I know what you’re thinking. Why would I go to a hippy pizza place for a nice juicy burger? Well, for one reason, they have the best veggie burger in town made from quinoa, kale, brown rice, and roasted mushrooms. It is seasoned with roasted garlic and shallots and topped with fresh avocado, cheddar cheese, garlic aioli, romaine lettuce, sliced tomato, and onion. But if it is beef patties you seek, look no further. The ‘Shroom has a massive half-pound, USDA-choice, black-Angus beef patty made with beef from Harris Ranch. The burger is finished with Swiss cheese, caramelized onions, garlic aioli, romaine lettuce, sliced tomato, and pickle chips all on a grilled brioche bun. It doesn’t hurt that the Mellow Mushroom has killer pizza, bottomless drink deals on Sunday and Monday, and some of the most fun trivia around!
Head down to the CBD to have a fulfilling lunch at this brewery-restaurant chain. While they have all the classic pub food like wings and nachos, they also have a more refined side of the menu including wild caught salmon, beer-infused mussels, and lobster mac-n-cheese. I come here for one thing (well, other than the dozens of beers): the burger. They have so many variations including the Kobe-style Wagyu beef burger and the Double Bacon Double Cheeseburger. My favorite, however, is the Gastro Pub Burger. The humungous ¾-pound burger includes house-made bacon jam and bleu cheese sauce, mixed greens, tomato, Gorgonzola cheese, and caramelized onions. It’s the perfect place to grab lunch or a bite and drink after work.
This French Quarter favorite is credited with creating the first “New Orleans-style” burger. The cheese is shredded onto the burger instead of melted. It is served with a baked potato and not fries. Both of these differences were not necessarily on purpose. The owner explained that the fryer broke so they started doing baked potatoes and people loved it! As for the shredded cheese, the owner said, "If we had a place to melt it, we might melt it." I guess it’s not the worst problem in the world. Also, be a pro and get it with the sautéed mushrooms, you’ll thank me because it is truly sensational.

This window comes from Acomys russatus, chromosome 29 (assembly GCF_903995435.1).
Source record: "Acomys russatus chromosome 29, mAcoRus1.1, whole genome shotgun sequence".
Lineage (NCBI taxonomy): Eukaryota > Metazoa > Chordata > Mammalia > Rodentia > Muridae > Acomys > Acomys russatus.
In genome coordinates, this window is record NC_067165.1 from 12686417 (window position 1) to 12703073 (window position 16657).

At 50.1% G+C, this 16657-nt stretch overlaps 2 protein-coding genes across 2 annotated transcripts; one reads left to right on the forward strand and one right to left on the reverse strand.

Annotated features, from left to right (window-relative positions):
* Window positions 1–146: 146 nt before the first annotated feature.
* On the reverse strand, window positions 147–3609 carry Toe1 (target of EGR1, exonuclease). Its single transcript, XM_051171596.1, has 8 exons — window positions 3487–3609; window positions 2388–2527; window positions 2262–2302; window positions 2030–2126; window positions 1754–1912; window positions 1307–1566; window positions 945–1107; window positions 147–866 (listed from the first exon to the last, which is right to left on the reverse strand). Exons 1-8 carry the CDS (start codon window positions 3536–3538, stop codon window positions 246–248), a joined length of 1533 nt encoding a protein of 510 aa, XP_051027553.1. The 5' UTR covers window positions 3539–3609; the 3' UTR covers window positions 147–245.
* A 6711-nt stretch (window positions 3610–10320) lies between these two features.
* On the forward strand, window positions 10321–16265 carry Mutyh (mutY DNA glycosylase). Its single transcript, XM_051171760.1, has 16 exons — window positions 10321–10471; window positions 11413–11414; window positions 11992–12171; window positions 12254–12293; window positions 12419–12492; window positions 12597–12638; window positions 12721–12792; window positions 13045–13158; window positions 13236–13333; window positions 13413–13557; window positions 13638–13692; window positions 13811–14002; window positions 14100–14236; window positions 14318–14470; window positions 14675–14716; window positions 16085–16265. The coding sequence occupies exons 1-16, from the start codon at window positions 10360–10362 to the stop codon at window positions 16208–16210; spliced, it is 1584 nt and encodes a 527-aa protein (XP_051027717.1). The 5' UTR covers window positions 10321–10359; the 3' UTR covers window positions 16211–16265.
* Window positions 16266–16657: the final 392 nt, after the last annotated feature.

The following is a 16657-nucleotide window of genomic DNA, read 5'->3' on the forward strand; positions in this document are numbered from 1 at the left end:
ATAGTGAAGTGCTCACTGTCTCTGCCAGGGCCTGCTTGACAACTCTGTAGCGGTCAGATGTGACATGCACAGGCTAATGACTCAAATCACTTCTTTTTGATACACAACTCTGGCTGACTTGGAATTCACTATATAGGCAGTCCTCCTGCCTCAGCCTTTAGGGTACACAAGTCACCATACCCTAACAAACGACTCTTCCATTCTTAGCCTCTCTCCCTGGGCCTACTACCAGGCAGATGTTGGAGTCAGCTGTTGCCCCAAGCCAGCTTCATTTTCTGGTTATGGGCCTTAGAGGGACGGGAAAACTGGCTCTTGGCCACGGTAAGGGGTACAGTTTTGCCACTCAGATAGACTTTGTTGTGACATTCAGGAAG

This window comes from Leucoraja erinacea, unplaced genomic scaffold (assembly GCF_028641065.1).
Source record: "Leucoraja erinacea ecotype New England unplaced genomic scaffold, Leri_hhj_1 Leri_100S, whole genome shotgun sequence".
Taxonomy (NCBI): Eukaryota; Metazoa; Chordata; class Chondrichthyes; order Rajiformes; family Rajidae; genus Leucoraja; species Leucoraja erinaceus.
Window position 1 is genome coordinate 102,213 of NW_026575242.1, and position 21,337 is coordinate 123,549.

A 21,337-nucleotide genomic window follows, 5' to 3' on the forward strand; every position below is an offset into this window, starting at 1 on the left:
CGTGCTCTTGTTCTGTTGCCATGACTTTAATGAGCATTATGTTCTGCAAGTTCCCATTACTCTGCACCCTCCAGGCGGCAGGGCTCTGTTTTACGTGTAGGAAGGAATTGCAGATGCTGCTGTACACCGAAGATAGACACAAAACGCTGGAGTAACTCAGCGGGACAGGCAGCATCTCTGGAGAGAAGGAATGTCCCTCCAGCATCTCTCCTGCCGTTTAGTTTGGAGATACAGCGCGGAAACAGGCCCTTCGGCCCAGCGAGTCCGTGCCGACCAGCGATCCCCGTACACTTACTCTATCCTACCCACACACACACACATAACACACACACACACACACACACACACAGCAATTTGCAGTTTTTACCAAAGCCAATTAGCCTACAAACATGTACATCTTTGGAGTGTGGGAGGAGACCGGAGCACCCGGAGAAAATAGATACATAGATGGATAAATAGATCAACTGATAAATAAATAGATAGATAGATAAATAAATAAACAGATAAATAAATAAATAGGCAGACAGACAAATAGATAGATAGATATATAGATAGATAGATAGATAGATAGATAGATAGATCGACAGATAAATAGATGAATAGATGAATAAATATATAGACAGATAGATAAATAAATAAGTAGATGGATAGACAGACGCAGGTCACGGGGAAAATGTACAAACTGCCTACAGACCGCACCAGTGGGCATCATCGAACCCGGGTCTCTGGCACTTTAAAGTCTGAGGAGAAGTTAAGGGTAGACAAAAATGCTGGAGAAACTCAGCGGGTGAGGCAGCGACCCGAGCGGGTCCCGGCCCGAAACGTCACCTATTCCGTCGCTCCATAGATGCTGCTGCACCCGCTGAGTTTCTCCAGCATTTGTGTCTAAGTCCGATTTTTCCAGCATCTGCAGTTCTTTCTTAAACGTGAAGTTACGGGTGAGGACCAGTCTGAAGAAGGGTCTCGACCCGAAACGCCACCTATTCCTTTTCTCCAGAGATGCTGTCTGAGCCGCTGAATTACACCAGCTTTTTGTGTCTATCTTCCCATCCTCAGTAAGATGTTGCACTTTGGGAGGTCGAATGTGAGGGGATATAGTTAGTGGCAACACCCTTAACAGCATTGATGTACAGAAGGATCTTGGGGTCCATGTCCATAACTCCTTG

On top of local and national best-of lists sits The Company Burger. They never cease to amaze me. Every time I walked into the restaurant, which, ironically, used to be next to a gym, the only question I had was whether I should get a single or a double. The move here is to get the single with grilled red onions and just-made bread-and-butter pickles. But the real key here is the fried egg. I tend to avoid adding the bacon as well, because c’mon, that’s so 2009. When you bite into the perfectly cooked burger, you are sent into the stratosphere of tasty meaty goodness as the yolk pops and creates an even more delicious flavor profile. YES!!
Another Freret Street favorite comes from the Southern kitchen of the High Hat Café. While you can find favorites like gumbo, chicken and waffles, and a killer drink menu, the mouthwatering burger topped with pimento cheese is not to be missed. The classic Southern recipe made from (duh) pimentos, various cheeses, spices, and (don’t make me say it) mayonnaise creates a uniquely savory dish that can even convert a mayo-hater such as myself.
It’s not every day that Vietnamese food is synonymous with scrumptious burgers, but that’s exactly what happens at yet another Freret Street restaurant. Mint’s distinctive take on the burger derives from its use of kimchi in lieu of the vinegar-soaked pickled. The fermented and seasoned cabbage pairs beautifully with the juicy burger and melty cheese. Plus, it comes with sweet potato fries with the added option of a fried egg.
Honestly, the first time I had this burger I think I just blacked out I was enjoying it so much. The pork-and-beef blended patty allows for distinguished texture and flavor, differentiating itself from the typical 80/20 beef patty. If you close your eyes and envision succulence, this is it. The pickled squash is the perfect topping alongside a herbaceous aioli and perfectly crisp bacon. Plus, Isaac Toups is the nicest guy in the world, and his new restaurant, Toup’s South, is out of this world.
One of the most beloved Southern kitchens whips up one of the most decadent and downright tasty burgers imaginable. The thick patty has Gruyere mixed into the meat, and it is topped with whole grain mustard, arugula, house-made pickles, and an aioli and onion marmalade served with hand-cut fries. It is utterly delicious.
The moral of the story is: let your arteries clog every once in a while; just, for the love of God, please don’t go to a McD’s or Wendy’s. Thank you.